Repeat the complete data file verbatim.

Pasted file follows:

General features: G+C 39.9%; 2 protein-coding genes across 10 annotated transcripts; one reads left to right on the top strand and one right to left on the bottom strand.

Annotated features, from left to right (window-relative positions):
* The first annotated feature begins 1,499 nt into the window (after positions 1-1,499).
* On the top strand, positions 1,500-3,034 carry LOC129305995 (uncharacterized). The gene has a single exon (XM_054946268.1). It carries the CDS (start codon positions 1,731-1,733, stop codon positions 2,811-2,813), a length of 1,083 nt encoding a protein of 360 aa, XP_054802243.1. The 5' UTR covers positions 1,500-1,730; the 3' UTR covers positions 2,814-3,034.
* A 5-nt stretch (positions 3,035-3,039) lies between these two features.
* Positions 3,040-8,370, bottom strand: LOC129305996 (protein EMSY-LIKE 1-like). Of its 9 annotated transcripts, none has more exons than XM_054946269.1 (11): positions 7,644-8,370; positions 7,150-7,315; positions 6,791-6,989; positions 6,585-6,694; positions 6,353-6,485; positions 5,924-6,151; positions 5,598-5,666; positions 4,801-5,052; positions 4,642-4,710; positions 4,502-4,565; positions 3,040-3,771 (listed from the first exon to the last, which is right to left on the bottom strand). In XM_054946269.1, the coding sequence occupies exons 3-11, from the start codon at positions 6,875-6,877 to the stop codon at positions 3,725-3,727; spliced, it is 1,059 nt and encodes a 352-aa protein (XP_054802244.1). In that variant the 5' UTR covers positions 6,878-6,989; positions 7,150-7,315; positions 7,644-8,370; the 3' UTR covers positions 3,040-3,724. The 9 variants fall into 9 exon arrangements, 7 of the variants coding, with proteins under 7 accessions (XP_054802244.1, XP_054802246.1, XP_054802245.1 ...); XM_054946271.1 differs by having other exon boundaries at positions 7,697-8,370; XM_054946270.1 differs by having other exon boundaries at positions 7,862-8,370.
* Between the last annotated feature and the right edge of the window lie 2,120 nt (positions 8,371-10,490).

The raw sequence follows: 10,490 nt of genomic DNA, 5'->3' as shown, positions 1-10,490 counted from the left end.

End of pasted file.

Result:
General features: G+C 39.9%; 2 protein-coding genes across 10 annotated transcripts; one reads left to right on the top strand and one right to left on the bottom strand.

Annotated features, from left to right (window-relative positions):
* The first annotated feature begins 1,499 nt into the window (after positions 1-1,499).
* On the top strand, positions 1,500-3,034 carry LOC129305995 (uncharacterized). The gene has a single exon (XM_054946268.1). It carries the CDS (start codon positions 1,731-1,733, stop codon positions 2,811-2,813), a length of 1,083 nt encoding a protein of 360 aa, XP_054802243.1. The 5' UTR covers positions 1,500-1,730; the 3' UTR covers positions 2,814-3,034.
* A 5-nt stretch (positions 3,035-3,039) lies between these two features.
* Positions 3,040-8,370, bottom strand: LOC129305996 (protein EMSY-LIKE 1-like). Of its 9 annotated transcripts, none has more exons than XM_054946269.1 (11): positions 7,644-8,370; positions 7,150-7,315; positions 6,791-6,989; positions 6,585-6,694; positions 6,353-6,485; positions 5,924-6,151; positions 5,598-5,666; positions 4,801-5,052; positions 4,642-4,710; positions 4,502-4,565; positions 3,040-3,771 (listed from the first exon to the last, which is right to left on the bottom strand). In XM_054946269.1, the coding sequence occupies exons 3-11, from the start codon at positions 6,875-6,877 to the stop codon at positions 3,725-3,727; spliced, it is 1,059 nt and encodes a 352-aa protein (XP_054802244.1). In that variant the 5' UTR covers positions 6,878-6,989; positions 7,150-7,315; positions 7,644-8,370; the 3' UTR covers positions 3,040-3,724. The 9 variants fall into 9 exon arrangements, 7 of the variants coding, with proteins under 7 accessions (XP_054802244.1, XP_054802246.1, XP_054802245.1 ...); XM_054946271.1 differs by having other exon boundaries at positions 7,697-8,370; XM_054946270.1 differs by having other exon boundaries at positions 7,862-8,370.
* Between the last annotated feature and the right edge of the window lie 2,120 nt (positions 8,371-10,490).

The raw sequence follows: 10,490 nt of genomic DNA, 5'->3' as shown, positions 1-10,490 counted from the left end.